HC Deb 29 March 1973 vol 853 cc1501-2
1. Mr. McCrindle

asked the Secretary of State for the Home Department if, with a view to legislation, he will set up an inquiry into the numbers of acquittals in jury trials.

The Minister of State, Home Office (Mr. Mark Carlisle)

My right hon. Friend has no plans for a formal inquiry, but the significance of the statistics for acquittals in contested trials is one of the many subjects in the field of criminal law which are being considered for future research.

Mr. McCrindle

I am pleased to note the remarks of my hon. and learned Friend. He in turn will have noted the remarks of Sir Robert Mark, who has revealed that in London juries have acquitted 41 per cent. of all defendants in recent months and has called for impartial and extensive research into the jury system. To disprove the suggestion—

Mr. Speaker

Order. The hon. Member must ask a question, preferably a brief one.

Mr. McCrindle

To disprove the suggestion that large numbers of guilty men are getting away with it, does not my hon. and learned Friend feel that urgent research is required?

Mr. Carlisle

The 41 per cent. is the figure of acquittals in contested cases. If one includes all the cases of indictable offences that go for trial, the overall figure of acquittals is 7.5 per cent.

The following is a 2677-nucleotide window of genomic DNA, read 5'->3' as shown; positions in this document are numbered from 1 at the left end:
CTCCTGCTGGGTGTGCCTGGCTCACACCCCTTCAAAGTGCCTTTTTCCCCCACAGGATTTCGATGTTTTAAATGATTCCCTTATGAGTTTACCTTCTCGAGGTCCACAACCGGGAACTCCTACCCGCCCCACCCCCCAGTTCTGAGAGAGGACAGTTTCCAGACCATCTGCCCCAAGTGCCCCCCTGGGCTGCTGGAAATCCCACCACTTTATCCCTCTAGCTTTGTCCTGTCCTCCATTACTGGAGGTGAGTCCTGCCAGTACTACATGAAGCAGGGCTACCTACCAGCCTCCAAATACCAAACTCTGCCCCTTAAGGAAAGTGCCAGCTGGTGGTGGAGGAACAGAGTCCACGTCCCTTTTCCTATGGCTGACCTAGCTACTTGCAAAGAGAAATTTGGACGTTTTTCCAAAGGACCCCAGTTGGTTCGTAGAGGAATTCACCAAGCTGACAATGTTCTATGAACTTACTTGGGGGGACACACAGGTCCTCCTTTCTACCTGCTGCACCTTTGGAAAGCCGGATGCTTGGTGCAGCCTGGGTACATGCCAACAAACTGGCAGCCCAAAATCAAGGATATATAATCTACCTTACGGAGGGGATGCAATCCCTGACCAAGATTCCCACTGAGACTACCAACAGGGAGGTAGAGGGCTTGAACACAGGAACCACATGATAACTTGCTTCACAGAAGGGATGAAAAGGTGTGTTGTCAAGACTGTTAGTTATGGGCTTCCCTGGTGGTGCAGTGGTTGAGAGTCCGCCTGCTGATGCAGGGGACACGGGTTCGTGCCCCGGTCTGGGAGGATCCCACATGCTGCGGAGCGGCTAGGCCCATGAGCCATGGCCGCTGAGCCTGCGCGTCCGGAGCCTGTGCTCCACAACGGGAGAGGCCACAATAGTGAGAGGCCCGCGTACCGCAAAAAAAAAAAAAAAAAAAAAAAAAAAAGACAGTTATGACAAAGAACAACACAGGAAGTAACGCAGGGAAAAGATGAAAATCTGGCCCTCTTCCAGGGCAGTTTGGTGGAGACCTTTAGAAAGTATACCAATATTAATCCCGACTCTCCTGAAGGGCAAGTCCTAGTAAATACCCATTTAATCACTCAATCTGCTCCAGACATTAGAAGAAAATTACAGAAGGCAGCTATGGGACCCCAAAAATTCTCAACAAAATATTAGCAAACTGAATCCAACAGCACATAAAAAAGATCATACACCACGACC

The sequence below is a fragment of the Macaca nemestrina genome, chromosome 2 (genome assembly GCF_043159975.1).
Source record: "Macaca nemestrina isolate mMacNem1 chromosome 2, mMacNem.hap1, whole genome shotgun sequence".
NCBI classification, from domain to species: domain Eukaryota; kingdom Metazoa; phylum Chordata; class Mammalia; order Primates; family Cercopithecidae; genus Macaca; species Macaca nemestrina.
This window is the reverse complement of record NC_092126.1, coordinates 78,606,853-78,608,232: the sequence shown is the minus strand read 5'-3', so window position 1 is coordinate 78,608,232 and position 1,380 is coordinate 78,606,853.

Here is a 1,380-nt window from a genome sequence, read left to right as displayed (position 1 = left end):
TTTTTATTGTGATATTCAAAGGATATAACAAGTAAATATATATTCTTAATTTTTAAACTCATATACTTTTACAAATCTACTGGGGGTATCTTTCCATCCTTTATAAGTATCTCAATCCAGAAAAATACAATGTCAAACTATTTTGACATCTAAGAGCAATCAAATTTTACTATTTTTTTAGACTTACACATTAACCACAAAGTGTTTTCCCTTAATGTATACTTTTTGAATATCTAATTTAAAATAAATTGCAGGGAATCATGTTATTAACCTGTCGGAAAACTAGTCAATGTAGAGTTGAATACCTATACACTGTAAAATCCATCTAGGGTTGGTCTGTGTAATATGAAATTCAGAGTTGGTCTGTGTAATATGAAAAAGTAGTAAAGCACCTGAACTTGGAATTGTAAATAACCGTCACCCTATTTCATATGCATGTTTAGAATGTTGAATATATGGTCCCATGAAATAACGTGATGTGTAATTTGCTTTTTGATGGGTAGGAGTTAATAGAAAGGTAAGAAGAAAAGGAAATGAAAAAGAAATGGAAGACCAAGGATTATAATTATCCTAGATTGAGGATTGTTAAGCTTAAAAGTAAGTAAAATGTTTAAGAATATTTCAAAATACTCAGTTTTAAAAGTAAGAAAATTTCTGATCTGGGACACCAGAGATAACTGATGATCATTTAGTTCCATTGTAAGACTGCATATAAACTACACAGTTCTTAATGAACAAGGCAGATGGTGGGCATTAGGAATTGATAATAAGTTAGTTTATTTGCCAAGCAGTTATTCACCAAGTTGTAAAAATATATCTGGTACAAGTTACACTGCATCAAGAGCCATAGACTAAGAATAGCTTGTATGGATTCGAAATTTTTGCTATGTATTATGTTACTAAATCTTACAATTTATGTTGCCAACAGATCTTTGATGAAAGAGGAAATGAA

Mr. Stonehouse

If an inquiry is held, in the light of recent publicity will consideration be given to the importance of ensuring that in sex trials there are women members of the jury?

Mr. Carlisle

Under the Criminal Justice Act 1972, as from March next year juries will be taken from the electoral roll. That will rectify the present imbalance between men and women on juries.

Mr. Alexander W. Lyon

May it not be that the 41 per cent. quoted by the hon. Member for Billericay (Mr. McCrindle) were innocent of the crime with which they were charged? Should there not be research into the way in which juries reach their decision, in view of the analysis by the Oxford Group and the interesting article by Dudley Stamp in Modern Law Review?

Mr. Carlisle

I am sure that the hon. Member will agree that 41 per cent. is a high figure, whether it refers to innocent people who have been wrongly charged or to people who have been wrongly acquitted. I agree that research into the jury system is a matter that might be considered, although one has to be careful not to attempt to interfere with the privacy of the jury room.